In conclusion, this was a delightfully adult version of Bob Kane’s classic character making him more dark, brooding and violent than we have seen him before. The portrayal of Gotham is bleak with even Batman bordering on hopelessness at cleaning it up. It skates close to horror with its serial killer-like villain and has only the briefest moments of romance to break up all the darkness. Only thing that holds it back is a mammoth three-hour runtime that drags in a few spots, and as it is humorless and bleak most of the time, it can be a very gloomy sit for some. Once again DC Films is refreshingly pushing the boundaries of its characters.

-MonsterZero NJ

Rated 3 and 1/2 (out of 4) bat signals!

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REVIEW: IN SEARCH OF TOMORROW (2022)

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IN SEARCH OF TOMORROW (2022)

In Search of Darkness and its sequel were four-hour documentaries about 80s horror films from producer/creator Robin Block and writer/director David A. Weiner. Now the duo are back with a nearly five-hour documentary about 80s science fiction films called In Search of Tomorrow! The 80s was a great time for science fiction flicks and filmmaker David A. Weiner presents a host of movie footage and interviewees for in-depth coverage of some of the all-time classics, while also focusing on some of the decade’s more obscure films.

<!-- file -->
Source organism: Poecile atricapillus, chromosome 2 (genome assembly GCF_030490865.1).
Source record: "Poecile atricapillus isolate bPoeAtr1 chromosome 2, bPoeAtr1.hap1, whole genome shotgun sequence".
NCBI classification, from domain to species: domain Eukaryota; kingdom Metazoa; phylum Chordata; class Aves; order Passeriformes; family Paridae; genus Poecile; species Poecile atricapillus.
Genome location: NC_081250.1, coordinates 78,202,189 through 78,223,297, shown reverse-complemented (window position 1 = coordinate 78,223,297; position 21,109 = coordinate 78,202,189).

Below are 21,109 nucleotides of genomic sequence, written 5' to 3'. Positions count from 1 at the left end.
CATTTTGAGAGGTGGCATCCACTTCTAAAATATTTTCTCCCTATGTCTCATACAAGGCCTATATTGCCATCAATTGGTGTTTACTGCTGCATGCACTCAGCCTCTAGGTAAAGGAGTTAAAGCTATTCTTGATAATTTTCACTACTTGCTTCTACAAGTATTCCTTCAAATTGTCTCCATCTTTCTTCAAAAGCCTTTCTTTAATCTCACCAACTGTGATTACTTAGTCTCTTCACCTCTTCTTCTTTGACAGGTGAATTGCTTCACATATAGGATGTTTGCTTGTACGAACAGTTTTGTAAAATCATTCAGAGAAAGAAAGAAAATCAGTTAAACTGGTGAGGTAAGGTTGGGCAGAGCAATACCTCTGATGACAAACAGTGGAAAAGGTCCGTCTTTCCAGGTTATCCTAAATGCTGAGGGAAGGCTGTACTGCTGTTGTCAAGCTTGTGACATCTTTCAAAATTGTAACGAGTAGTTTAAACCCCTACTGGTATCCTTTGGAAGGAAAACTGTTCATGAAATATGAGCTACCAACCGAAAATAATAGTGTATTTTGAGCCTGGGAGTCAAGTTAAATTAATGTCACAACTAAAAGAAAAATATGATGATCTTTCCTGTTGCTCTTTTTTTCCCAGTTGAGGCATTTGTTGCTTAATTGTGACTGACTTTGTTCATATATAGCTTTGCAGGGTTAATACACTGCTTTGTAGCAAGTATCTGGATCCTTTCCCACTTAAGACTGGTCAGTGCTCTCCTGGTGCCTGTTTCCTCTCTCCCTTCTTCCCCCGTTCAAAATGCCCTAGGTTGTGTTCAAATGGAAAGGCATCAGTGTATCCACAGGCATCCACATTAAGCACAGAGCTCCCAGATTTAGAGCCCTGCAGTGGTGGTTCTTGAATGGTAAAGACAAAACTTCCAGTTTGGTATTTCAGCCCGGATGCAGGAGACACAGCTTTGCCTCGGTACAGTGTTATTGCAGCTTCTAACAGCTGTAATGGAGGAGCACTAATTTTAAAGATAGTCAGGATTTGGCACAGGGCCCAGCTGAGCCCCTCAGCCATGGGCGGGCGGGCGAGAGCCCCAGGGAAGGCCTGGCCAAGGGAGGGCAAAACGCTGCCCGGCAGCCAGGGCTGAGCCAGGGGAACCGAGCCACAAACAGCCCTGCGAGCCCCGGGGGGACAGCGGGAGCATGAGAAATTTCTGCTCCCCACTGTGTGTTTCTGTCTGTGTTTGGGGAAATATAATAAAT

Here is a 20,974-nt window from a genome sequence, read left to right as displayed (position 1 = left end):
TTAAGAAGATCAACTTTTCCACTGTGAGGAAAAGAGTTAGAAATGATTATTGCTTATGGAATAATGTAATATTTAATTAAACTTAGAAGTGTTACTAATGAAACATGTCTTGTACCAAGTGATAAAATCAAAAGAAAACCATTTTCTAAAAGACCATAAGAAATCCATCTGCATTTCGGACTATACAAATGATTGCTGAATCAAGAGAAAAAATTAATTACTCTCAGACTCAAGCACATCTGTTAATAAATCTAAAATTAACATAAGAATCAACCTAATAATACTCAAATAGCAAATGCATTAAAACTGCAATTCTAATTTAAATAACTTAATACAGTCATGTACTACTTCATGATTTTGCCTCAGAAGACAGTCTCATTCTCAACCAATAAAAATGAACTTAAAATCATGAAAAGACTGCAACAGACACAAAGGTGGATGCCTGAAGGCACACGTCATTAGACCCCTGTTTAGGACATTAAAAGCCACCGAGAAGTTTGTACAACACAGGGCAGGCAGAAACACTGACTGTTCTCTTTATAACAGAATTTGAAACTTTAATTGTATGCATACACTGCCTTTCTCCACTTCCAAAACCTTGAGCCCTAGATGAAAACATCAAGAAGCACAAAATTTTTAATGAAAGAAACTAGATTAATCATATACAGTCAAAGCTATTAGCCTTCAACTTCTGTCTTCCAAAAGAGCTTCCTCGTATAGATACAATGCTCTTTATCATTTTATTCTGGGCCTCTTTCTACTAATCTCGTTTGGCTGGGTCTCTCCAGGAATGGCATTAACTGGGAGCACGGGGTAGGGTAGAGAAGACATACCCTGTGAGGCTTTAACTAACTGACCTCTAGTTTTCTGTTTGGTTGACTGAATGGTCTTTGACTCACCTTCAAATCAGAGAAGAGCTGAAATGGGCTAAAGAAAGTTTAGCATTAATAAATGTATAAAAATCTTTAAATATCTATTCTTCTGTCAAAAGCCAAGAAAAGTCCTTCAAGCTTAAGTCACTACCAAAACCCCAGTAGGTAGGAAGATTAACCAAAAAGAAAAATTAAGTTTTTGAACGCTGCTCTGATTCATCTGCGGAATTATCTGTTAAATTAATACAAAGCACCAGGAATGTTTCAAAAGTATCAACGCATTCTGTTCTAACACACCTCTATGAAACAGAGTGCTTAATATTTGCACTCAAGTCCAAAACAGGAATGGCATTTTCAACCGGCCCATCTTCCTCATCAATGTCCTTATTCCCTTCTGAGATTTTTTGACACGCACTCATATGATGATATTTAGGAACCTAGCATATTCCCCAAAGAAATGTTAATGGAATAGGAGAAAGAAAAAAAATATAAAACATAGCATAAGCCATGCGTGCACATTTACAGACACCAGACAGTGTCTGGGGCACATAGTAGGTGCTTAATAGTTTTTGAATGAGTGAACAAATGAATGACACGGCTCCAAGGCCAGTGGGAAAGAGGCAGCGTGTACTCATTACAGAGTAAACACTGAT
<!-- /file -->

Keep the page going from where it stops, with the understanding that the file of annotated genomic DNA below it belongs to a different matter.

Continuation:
New documentary follows the format of the others, covering each year of the decade and some of the films made during that that year. It’s Weiner’s best yet as this flick really holds one’s interest firmly, delivering a fun and informative look back, that keeps the audience engaged for almost five hours! It’s a true love letter to 80s science fiction cinema!

Weiner rolls out a multitude of guests discussing classics, cult classics and some well-intended bombs, from a decade that cranked out sci-fi at a fever pitch! We get scenes from a great number of films, including classics like The Thing, The Terminator, Robocop and Star Trek II: The Wrath of Khan and cult films like Buckaroo Banzai, Galaxy of Terror and Earth Girls Are Easy. We also get interview subjects such as Peter Weller, Nicholas Meyer, Clancy Brown and John Carpenter, to name just a scant few, and we also get some new perspectives like those of journalist Angélique Roché and podcaster Dr. Andrea Letamendi. Actors, directors, FX legends, production designers, along with contemporary journalists and 80s experts, all provide their own point of view and share dozens of personal on-set anecdotes. It makes for a nice variety of perspectives. It’s a wonderful retrospective that really does not feel as long as it is and is delightfully uncensored in both scenes shown and commentary made by its multitude of entertaining guests.

As with the In Search of Darkness documentaries, this one has an extensive running time at four hours and fifty minutes.  It sounds like a long-haul but goes by very quickly and if you are a fan of 80s sci-fi flicks, or even better, old enough to have been there at the time, then watching this is a great way to spend a lazy afternoon, or a Saturday evening on the couch. In Search of Tomorrow is available for pre-order starting today and running till 3/27 at www.80sscifidoc.com. There were a lot of films not covered, so bring on In Search of Tomorrow part II!